The following article was originally published on News5Cleveland.com and is published in the Ohio Capital Journal under a content-sharing agreement. Unlike other OCJ articles, it is not available for free republication by other news outlets as it is owned by WEWS in Cleveland.
The majority of domestic violence survivors in the state reported feeling satisfied with law enforcement and legal services, according to a new survey conducted by the Ohio Domestic Violence Network (ODVN). However, bias among race played a huge factor in the treatment the victims receive.
The day Diona Clark’s ex boyfriend came to pick up dinner plates from her was a moment that altered her life forever, but it also impacted Ohio legislation.
She had been dating her boyfriend for under a year when she said she started fearing for her safety in the fall of 2005. Alcohol abuse led to verbal abuse and she was worried that their relationship issues were going to escalate so she broke up with him.
When he got to her house, an argument ensued. He brought out a gun and held her hostage, telling her he was going to commit suicide. She tried to run, but it was too late.
“He pointed it at me and he shot me twice at point-blank range,” Clark said.
One shot to the chest, the other to what should have been her head. She instinctively put her arms up to protect her head, and the bullet tore through her wrist.
“I didn’t want my mother to see me in a casket,” she added.
Doctors told her she shouldn’t have survived, but she did.
Unfortunately, her story continues to happen to others in the state.
In the ODVN report, survivors who are Black, other women of color, LGBTQ+, immigrants and deaf persons overwhelmingly reported feeling underserved and not being taken seriously by law enforcement.
Black and LGBTQ+ survivors feared violence from the police about one third of the time, the study said. Almost twice as many Black survivors as white survivors cited their “fear of violence from the police as the reason they were unlikely to call the police in in the future.”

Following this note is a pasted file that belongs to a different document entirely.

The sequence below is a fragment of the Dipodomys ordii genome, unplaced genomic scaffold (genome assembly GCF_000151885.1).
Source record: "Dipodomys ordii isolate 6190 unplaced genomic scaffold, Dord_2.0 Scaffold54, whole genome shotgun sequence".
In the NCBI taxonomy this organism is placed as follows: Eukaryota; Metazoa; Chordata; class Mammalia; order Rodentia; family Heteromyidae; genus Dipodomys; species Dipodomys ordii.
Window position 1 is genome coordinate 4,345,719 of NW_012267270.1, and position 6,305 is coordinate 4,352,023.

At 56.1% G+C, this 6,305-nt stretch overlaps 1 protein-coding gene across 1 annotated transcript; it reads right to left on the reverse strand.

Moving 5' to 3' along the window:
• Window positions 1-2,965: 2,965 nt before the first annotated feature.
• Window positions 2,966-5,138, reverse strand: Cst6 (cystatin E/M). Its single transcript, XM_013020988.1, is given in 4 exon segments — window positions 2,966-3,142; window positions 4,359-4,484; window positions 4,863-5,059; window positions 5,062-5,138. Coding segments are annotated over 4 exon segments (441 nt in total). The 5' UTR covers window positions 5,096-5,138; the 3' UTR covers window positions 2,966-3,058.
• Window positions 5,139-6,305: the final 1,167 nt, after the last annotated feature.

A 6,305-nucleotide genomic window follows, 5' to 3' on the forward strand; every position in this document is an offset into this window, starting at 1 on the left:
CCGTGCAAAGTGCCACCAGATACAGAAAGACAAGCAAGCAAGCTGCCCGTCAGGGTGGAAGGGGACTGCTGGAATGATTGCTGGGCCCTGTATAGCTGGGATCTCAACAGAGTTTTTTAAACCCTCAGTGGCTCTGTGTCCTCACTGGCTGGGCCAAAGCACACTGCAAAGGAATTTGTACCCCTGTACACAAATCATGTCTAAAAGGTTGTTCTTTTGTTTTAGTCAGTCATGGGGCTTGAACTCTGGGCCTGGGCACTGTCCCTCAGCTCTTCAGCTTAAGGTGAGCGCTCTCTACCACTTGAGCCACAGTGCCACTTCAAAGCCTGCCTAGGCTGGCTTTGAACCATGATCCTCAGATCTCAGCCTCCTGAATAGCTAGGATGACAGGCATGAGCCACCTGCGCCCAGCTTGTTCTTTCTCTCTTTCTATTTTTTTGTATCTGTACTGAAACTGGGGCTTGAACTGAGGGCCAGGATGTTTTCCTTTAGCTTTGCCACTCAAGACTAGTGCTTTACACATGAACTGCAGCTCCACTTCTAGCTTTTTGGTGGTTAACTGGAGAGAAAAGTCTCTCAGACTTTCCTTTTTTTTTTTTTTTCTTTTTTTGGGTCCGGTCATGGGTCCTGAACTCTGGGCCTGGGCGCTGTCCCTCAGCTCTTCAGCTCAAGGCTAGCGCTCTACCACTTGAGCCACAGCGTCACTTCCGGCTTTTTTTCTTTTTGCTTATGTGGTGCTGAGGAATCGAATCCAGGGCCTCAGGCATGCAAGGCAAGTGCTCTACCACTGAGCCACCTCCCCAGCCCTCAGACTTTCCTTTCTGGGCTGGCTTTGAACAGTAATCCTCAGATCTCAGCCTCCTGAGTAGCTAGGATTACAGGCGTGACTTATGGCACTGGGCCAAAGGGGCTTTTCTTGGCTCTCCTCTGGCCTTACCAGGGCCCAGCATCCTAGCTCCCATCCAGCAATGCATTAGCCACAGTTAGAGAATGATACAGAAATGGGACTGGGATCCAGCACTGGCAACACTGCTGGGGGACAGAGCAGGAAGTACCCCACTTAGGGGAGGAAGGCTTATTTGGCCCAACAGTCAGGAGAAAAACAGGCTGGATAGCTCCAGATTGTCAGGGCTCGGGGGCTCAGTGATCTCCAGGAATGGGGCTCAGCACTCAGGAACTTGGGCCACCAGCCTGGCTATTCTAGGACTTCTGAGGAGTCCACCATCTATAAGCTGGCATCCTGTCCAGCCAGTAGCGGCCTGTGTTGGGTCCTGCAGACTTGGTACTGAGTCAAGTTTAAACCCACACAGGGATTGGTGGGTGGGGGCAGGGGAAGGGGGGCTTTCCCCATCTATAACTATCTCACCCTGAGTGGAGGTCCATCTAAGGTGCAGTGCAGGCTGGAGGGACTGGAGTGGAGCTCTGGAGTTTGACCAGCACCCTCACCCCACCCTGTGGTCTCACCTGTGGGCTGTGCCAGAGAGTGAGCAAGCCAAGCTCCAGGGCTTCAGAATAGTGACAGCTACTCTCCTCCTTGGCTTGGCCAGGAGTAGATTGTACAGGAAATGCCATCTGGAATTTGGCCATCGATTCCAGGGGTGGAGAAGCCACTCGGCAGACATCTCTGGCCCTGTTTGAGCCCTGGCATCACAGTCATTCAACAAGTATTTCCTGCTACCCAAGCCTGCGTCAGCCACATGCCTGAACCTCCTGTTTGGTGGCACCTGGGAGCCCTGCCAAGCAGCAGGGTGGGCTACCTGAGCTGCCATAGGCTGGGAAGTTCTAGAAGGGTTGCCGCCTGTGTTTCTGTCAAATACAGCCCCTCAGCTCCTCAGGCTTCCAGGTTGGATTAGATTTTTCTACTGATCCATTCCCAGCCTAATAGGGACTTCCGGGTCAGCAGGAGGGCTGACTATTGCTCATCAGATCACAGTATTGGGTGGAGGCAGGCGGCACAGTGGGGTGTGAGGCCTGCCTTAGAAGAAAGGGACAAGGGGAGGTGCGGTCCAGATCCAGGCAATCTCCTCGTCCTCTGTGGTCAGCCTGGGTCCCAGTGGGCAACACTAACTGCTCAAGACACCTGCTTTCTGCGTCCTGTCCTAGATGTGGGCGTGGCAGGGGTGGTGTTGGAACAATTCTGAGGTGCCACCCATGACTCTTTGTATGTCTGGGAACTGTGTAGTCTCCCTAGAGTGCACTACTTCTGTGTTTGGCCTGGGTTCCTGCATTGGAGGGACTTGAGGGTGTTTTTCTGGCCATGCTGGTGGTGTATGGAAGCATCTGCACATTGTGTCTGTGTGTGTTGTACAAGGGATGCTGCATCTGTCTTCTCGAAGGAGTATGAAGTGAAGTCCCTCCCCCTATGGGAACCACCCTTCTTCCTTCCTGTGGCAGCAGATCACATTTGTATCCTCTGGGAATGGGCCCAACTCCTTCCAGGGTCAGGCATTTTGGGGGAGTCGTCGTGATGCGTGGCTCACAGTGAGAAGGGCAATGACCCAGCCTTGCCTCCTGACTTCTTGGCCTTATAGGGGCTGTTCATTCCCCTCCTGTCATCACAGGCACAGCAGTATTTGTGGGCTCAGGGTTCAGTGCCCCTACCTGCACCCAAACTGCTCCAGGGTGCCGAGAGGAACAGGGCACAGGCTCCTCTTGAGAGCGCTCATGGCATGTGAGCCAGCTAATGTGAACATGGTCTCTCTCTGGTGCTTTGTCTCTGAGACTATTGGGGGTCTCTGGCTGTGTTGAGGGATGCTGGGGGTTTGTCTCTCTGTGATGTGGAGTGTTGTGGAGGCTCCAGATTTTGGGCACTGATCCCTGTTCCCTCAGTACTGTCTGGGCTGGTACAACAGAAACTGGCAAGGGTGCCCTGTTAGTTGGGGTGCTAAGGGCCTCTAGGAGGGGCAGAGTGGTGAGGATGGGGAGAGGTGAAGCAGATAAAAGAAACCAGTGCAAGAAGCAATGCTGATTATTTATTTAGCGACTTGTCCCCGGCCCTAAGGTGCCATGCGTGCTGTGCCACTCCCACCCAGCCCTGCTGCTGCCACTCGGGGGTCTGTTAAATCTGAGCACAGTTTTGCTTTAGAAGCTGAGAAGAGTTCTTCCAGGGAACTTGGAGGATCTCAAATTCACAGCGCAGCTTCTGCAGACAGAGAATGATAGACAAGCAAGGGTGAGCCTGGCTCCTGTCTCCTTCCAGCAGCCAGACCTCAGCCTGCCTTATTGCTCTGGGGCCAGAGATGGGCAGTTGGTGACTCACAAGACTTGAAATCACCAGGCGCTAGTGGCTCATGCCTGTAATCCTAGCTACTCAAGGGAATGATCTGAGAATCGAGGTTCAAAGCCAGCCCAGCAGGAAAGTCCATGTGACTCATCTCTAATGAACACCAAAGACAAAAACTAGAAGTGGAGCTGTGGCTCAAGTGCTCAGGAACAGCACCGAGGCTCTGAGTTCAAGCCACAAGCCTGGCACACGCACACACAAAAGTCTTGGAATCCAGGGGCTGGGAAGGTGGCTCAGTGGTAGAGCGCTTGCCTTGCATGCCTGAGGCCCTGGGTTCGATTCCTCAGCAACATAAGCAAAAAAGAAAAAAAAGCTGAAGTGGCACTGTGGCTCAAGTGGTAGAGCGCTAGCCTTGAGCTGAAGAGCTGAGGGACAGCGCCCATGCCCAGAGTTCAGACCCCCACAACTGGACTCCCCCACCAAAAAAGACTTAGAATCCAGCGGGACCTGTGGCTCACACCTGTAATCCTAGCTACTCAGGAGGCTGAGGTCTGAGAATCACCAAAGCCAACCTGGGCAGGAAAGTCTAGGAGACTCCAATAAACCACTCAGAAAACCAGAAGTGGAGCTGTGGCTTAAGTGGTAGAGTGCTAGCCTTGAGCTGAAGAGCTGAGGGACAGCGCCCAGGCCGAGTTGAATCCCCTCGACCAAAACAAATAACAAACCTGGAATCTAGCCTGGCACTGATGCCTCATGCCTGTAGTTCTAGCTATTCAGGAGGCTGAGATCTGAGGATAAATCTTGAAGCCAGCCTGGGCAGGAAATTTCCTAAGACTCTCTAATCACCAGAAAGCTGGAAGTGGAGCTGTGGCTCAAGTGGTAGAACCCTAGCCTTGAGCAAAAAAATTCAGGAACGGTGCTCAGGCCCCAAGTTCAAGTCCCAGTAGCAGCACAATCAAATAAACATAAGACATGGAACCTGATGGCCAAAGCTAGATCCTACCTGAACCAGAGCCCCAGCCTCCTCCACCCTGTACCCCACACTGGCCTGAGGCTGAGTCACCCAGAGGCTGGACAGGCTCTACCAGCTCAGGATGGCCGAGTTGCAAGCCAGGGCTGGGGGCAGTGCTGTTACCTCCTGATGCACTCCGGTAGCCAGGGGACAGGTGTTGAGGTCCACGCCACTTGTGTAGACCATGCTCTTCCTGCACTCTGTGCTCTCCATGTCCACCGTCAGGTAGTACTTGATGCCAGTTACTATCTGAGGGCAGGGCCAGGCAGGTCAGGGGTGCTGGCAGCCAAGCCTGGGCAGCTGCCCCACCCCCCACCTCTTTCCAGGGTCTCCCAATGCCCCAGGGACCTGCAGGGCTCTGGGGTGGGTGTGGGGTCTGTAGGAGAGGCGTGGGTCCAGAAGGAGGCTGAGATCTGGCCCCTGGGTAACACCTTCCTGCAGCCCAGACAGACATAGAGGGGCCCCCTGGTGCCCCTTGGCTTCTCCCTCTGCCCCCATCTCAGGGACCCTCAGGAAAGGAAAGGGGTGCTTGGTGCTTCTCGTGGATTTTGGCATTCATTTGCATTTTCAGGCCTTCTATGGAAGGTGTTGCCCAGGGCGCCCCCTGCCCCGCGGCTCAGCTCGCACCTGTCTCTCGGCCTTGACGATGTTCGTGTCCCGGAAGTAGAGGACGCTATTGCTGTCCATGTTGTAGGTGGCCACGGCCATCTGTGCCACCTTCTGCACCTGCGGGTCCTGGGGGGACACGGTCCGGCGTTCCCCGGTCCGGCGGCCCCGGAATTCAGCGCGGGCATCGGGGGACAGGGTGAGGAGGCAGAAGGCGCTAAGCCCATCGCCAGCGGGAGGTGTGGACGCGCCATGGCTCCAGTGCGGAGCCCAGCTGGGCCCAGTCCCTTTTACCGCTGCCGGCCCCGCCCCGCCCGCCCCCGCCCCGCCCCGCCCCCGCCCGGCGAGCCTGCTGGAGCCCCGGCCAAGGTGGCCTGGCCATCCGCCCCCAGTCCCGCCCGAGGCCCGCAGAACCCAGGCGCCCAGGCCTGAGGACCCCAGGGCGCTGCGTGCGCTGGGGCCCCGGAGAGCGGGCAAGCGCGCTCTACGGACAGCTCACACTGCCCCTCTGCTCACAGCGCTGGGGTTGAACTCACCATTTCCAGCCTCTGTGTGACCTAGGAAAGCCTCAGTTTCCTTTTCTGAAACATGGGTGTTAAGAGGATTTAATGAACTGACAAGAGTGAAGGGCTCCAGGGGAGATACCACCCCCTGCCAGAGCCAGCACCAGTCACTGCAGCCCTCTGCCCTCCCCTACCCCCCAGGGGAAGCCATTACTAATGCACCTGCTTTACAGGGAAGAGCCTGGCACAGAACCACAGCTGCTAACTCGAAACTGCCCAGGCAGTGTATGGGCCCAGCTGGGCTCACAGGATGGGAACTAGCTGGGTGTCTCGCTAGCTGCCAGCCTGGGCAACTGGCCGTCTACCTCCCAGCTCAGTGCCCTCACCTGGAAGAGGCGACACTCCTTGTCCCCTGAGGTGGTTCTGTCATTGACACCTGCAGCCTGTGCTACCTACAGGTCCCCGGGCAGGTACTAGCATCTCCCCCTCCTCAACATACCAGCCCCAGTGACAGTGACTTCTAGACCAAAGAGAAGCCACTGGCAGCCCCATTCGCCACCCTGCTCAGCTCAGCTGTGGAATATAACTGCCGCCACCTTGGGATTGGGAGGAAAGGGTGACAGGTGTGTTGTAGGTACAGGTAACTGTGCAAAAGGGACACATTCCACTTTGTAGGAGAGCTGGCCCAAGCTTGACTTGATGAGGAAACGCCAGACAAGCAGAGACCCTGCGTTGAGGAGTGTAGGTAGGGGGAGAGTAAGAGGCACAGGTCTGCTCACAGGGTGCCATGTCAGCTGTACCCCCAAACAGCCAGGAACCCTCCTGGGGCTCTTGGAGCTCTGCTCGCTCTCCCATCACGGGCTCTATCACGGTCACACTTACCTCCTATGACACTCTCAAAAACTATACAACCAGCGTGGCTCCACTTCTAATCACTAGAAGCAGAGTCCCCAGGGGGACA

“It was dehumanizing, the experience with law enforcement,” Clark said. “However, I think because of my experience, things are changing.”
It was more than just the reactions by law enforcement that made Clark feel that way. She said the courts originally failed her when her case was dropped due to a legal technicality. But she worked with legislators to pass House Bill 1 — expanding the scope of abuse. It passed in 2018.
But there are still loopholes to close, she added.
“We are the last state in the country to not have a standalone strangulation offense on the books,” Micaela Deming, policy director and staff attorney of ODVN, said. “We are the last ones to not recognize how lethal strangulation is and to name that as a separate offense in our criminal code.”
A victim has a 1,000% percent higher chance of homicide after strangulation. That is 9.9x.
Now Clark is focusing on a new bill to pass, House Bill 3, or Aisha’s Law. It is sponsored by Cleveland Heights Representative Janine Boyd.
Aisha Fraser was a beloved Shaker Heights teacher who was killed by her ex-husband. Her abuser was previously charged for domestic violence and spent time in prison.
House Bill 3 would expand the definition of domestic violence to include strangulation and require more in-depth rules and procedures for law enforcement officers. One of these is the implementation of a “lethality assessment” when responding to a domestic violence situation.
Clark and Deming said that victims often feel unheard. With the current laws in place, they don’t feel like they will be helped, they added.
“It’s definitely giving those survivors and those victims the strength to be able to say, ‘I need to go down to court now, I need to act now and not wait.'” Clark added.
She said she now knows why she survived. It is because her purpose is to help people who were in her shoes a decade ago.
Aisha’s Law has passed in the House and should be introduced in the Senate soon.
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